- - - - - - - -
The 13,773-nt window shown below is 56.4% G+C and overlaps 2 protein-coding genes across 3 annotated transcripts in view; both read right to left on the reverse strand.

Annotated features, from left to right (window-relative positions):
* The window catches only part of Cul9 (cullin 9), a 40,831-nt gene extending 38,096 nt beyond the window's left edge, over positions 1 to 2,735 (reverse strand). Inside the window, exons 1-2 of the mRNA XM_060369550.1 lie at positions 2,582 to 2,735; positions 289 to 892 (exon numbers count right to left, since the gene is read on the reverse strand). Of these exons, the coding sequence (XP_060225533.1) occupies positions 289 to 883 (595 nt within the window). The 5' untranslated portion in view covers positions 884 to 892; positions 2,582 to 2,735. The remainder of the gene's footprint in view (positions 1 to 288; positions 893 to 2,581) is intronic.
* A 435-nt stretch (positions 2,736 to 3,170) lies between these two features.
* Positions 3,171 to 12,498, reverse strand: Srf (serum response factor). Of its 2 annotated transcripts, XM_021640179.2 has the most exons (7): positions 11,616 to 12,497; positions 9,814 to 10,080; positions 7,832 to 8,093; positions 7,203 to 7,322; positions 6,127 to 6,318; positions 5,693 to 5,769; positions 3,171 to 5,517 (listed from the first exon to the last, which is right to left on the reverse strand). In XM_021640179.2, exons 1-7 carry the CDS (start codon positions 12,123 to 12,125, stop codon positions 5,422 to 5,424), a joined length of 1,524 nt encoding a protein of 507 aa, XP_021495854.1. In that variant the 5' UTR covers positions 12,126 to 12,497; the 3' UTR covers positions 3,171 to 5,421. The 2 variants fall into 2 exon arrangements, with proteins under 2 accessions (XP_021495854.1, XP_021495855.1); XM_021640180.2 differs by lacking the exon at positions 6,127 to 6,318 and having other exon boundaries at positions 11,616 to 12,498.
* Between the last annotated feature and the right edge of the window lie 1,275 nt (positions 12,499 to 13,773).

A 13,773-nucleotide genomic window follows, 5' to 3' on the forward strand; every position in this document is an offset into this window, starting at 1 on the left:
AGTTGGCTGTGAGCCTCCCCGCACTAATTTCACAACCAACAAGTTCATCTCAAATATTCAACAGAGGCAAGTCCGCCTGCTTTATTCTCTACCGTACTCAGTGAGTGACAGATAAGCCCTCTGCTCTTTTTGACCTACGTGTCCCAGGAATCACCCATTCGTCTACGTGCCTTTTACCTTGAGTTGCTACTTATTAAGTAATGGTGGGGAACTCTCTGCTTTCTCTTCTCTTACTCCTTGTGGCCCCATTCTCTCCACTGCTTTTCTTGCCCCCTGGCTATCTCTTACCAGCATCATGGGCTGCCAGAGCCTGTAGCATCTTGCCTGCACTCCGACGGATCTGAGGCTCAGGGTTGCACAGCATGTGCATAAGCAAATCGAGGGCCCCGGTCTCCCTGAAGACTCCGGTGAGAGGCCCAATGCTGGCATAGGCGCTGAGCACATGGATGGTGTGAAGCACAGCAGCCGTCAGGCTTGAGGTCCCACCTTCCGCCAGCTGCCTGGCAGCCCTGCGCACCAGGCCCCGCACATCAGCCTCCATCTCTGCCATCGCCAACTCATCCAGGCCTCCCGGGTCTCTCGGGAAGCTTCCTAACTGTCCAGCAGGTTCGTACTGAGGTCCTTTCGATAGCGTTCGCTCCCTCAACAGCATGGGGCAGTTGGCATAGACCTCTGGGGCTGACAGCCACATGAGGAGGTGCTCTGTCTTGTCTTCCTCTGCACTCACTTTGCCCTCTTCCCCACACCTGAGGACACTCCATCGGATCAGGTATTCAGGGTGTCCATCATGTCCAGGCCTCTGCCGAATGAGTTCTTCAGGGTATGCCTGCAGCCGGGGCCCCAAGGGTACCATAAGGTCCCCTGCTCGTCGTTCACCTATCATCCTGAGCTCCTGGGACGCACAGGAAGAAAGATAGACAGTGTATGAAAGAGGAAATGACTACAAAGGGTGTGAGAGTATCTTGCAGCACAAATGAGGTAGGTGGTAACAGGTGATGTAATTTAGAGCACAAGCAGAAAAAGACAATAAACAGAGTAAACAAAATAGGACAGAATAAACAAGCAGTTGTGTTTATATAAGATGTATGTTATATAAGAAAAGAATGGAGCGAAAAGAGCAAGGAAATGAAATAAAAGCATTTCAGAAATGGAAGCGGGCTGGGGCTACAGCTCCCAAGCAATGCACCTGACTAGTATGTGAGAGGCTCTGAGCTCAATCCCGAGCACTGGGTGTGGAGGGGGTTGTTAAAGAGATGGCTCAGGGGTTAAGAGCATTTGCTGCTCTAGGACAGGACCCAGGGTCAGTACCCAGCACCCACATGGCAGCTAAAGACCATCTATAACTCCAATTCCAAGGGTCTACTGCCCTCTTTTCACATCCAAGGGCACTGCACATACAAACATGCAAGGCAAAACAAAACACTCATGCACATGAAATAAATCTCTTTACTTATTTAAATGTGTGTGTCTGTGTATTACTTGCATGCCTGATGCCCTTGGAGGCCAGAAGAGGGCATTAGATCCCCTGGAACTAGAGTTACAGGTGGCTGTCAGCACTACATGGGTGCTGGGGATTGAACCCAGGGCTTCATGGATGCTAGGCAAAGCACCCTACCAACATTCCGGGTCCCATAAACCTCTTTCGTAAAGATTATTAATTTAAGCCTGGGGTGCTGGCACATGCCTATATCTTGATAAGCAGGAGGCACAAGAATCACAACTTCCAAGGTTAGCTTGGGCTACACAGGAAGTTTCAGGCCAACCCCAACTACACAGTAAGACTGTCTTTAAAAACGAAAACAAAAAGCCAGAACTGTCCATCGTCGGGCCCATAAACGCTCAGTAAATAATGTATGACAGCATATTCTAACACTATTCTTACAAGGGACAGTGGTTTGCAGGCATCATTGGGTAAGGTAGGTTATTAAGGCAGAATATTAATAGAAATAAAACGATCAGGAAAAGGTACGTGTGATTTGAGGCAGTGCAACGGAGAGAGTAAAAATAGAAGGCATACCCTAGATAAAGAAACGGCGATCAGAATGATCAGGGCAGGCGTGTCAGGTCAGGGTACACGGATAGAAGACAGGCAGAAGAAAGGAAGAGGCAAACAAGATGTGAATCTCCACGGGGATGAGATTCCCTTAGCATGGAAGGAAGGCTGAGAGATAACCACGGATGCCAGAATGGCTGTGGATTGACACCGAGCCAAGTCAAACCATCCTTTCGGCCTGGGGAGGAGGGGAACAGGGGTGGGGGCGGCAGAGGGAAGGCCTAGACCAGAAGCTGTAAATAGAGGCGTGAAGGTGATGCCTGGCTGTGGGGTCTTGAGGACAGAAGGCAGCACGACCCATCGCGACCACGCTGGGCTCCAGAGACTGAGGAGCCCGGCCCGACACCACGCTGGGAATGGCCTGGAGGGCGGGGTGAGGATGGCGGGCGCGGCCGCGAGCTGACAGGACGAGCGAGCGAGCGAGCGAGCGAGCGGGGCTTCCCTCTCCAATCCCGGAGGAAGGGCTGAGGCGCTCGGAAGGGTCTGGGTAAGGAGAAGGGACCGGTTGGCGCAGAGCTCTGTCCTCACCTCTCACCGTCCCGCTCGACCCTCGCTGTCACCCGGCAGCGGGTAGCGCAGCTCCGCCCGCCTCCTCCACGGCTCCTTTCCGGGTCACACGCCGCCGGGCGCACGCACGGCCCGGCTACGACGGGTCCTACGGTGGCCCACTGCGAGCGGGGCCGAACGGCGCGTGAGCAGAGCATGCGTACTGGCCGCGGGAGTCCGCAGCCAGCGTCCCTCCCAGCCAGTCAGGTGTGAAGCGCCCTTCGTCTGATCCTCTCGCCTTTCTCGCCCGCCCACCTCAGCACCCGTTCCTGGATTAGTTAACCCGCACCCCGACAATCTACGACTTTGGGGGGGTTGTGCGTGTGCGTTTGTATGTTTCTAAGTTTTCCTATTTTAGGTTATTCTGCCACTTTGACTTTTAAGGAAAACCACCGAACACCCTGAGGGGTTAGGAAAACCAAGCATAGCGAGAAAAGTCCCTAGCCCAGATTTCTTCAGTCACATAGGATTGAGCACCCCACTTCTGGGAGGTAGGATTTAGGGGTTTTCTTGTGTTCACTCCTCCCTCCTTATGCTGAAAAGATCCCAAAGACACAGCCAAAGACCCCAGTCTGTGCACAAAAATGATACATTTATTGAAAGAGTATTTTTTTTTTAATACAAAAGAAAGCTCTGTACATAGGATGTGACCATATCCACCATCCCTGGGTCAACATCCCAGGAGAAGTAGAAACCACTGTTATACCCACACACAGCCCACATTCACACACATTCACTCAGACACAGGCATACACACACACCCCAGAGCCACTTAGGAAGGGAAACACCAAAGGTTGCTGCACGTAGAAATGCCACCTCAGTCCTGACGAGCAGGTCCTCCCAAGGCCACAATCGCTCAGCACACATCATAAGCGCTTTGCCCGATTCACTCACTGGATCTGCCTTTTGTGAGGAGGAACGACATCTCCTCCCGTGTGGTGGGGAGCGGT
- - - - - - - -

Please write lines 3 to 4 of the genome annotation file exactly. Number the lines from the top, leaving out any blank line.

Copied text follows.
* The window catches only part of Cul9 (cullin 9), a 40,831-nt gene extending 38,096 nt beyond the window's left edge, over positions 1 to 2,735 (reverse strand). Inside the window, exons 1-2 of the mRNA XM_060369550.1 lie at positions 2,582 to 2,735; positions 289 to 892 (exon numbers count right to left, since the gene is read on the reverse strand). Of these exons, the coding sequence (XP_060225533.1) occupies positions 289 to 883 (595 nt within the window). The 5' untranslated portion in view covers positions 884 to 892; positions 2,582 to 2,735. The remainder of the gene's footprint in view (positions 1 to 288; positions 893 to 2,581) is intronic.
* A 435-nt stretch (positions 2,736 to 3,170) lies between these two features.